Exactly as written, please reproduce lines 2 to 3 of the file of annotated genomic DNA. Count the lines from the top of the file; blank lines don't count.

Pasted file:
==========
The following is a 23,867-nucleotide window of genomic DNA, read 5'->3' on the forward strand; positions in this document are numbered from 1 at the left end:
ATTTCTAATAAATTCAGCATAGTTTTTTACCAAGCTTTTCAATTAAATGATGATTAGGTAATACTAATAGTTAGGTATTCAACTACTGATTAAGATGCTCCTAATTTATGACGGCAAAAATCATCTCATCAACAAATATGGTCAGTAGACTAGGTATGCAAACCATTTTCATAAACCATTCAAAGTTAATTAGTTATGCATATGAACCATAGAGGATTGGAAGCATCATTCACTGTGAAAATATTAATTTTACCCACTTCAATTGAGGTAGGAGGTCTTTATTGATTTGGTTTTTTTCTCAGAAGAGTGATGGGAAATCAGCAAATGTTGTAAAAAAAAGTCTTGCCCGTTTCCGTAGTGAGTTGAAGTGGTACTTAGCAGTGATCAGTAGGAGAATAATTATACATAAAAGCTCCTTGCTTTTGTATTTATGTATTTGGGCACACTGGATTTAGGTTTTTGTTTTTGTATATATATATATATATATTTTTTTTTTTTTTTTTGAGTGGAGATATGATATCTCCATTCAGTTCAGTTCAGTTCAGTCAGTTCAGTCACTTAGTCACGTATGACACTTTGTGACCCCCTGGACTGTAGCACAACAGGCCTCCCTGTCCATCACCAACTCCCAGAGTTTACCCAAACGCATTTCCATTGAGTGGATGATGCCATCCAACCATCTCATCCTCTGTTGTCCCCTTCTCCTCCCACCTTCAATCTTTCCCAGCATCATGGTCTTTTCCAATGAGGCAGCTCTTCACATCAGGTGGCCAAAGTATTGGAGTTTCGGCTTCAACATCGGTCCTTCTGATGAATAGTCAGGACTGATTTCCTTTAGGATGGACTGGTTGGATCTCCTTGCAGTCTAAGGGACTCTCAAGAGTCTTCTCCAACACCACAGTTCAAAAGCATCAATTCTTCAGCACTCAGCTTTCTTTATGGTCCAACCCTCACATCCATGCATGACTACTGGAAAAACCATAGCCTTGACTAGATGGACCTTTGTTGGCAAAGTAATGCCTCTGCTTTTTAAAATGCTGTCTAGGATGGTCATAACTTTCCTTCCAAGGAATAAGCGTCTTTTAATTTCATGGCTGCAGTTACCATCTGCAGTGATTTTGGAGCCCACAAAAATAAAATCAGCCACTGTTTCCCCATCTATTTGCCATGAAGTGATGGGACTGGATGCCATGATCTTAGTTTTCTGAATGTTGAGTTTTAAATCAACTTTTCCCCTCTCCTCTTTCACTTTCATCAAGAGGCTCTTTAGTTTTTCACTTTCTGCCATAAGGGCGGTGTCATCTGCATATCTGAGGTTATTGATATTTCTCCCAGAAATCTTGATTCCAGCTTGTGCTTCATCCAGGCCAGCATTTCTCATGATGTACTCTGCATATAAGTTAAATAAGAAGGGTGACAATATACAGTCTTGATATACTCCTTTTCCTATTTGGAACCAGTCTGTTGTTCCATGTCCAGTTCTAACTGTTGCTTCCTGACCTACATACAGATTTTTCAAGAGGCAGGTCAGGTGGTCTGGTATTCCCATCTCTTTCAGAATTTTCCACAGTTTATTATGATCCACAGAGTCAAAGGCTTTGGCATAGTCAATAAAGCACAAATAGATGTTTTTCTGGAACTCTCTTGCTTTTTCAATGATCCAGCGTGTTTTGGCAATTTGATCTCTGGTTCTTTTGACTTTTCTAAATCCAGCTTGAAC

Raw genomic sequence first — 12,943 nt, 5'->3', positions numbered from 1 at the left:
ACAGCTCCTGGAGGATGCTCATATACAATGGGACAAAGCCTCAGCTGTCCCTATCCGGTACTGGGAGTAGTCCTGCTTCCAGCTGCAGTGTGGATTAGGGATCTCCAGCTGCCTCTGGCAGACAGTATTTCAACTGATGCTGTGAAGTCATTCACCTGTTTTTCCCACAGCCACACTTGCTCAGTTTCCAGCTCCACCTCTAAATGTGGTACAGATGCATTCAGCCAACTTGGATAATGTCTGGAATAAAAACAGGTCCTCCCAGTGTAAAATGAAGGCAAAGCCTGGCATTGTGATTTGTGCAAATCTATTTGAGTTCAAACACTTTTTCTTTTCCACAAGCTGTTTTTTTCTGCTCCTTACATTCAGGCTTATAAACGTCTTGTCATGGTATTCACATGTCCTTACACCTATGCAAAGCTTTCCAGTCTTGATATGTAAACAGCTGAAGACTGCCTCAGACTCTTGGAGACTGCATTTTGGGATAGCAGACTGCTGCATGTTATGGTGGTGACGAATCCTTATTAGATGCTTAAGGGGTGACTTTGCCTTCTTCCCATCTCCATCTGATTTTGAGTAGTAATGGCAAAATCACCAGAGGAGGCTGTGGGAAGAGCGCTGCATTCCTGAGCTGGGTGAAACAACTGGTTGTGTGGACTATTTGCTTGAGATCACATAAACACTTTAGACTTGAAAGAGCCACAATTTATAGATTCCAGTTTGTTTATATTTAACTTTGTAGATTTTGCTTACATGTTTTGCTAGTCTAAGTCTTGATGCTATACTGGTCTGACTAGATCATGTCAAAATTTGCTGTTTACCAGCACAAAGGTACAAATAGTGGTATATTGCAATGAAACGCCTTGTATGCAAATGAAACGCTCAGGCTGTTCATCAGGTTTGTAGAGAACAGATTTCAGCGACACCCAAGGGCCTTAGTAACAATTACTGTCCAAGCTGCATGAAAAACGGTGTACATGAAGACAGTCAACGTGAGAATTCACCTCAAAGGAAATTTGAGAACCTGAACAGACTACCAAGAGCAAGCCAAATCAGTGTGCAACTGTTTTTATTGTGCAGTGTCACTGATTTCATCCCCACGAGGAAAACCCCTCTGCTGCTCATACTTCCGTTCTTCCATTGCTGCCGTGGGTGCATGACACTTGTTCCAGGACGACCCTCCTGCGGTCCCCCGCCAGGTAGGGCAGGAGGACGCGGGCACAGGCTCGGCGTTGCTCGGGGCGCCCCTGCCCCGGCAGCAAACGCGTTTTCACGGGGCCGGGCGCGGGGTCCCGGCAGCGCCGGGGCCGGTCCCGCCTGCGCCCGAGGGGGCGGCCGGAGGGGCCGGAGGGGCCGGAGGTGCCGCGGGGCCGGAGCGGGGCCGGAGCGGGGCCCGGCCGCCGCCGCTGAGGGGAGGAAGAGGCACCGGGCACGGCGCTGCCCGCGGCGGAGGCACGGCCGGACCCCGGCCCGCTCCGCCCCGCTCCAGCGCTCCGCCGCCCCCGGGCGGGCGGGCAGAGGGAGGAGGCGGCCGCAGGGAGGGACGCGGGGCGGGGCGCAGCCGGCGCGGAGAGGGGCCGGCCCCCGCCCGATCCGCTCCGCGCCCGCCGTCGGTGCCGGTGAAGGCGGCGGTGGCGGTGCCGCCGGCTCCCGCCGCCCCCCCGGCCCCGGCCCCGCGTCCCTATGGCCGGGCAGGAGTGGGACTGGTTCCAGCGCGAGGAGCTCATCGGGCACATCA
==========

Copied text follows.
ATTTCTAATAAATTCAGCATAGTTTTTTACCAAGCTTTTCAATTAAATGATGATTAGGTAATACTAATAGTTAGGTATTCAACTACTGATTAAGATGCTCCTAATTTATGACGGCAAAAATCATCTCATCAACAAATATGGTCAGTAGACTAGGTATGCAAACCATTTTCATAAACCATTCAAAGTTAATTAGTTATGCATATGAACCATAGAGGATTGGAAGCATCATTCACTGTGAAAATATTAATTTTACCCACTTCAATTGAGGTAGGAGGTCTTTATTGATTTGGTTTTTTTCTCAGAAGAGTGATGGGAAATCAGCAAATGTTGTAAAAAAAAGTCTTGCCCGTTTCCGTAGTGAGTTGAAGTGGTACTTAGCAGTGATCAGTAGGAGAATAATTATACATAAAAGCTCCTTGCTTTTGTATTTATGTATTTGGGCACACTGGATTTAGGTTTTTGTTTTTGTATATATATATATATATATTTTTTTTTTTTTTTTTGAGTGGAGATATGATATCTCCATTCAGTTCAGTTCAGTTCAGTCAGTTCAGTCACTTAGTCACGTATGACACTTTGTGACCCCCTGGACTGTAGCACAACAGGCCTCCCTGTCCATCACCAACTCCCAGAGTTTACCCAAACGCATTTCCATTGAGTGGATGATGCCATCCAACCATCTCATCCTCTGTTGTCCCCTTCTCCTCCCACCTTCAATCTTTCCCAGCATCATGGTCTTTTCCAATGAGGCAGCTCTTCACATCAGGTGGCCAAAGTATTGGAGTTTCGGCTTCAACATCGGTCCTTCTGATGAATAGTCAGGACTGATTTCCTTTAGGATGGACTGGTTGGATCTCCTTGCAGTCTAAGGGACTCTCAAGAGTCTTCTCCAACACCACAGTTCAAAAGCATCAATTCTTCAGCACTCAGCTTTCTTTATGGTCCAACCCTCACATCCATGCATGACTACTGGAAAAACCATAGCCTTGACTAGATGGACCTTTGTTGGCAAAGTAATGCCTCTGCTTTTTAAAATGCTGTCTAGGATGGTCATAACTTTCCTTCCAAGGAATAAGCGTCTTTTAATTTCATGGCTGCAGTTACCATCTGCAGTGATTTTGGAGCCCACAAAAATAAAATCAGCCACTGTTTCCCCATCTATTTGCCATGAAGTGATGGGACTGGATGCCATGATCTTAGTTTTCTGAATGTTGAGTTTTAAATCAACTTTTCCCCTCTCCTCTTTCACTTTCATCAAGAGGCTCTTTAGTTTTTCACTTTCTGCCATAAGGGCGGTGTCATCTGCATATCTGAGGTTATTGATATTTCTCCCAGAAATCTTGATTCCAGCTTGTGCTTCATCCAGGCCAGCATTTCTCATGATGTACTCTGCATATAAGTTAAATAAGAAGGGTGACAATATACAGTCTTGATATACTCCTTTTCCTATTTGGAACCAGTCTGTTGTTCCATGTCCAGTTCTAACTGTTGCTTCCTGACCTACATACAGATTTTTCAAGAGGCAGGTCAGGTGGTCTGGTATTCCCATCTCTTTCAGAATTTTCCACAGTTTATTATGATCCACAGAGTCAAAGGCTTTGGCATAGTCAATAAAGCACAAATAGATGTTTTTCTGGAACTCTCTTGCTTTTTCAATGATCCAGCGTGTTTTGGCAATTTGATCTCTGGTTCTTTTGACTTTTCTAAATCCAGCTTGAAC

Raw genomic sequence first — 12,943 nt, 5'->3', positions numbered from 1 at the left: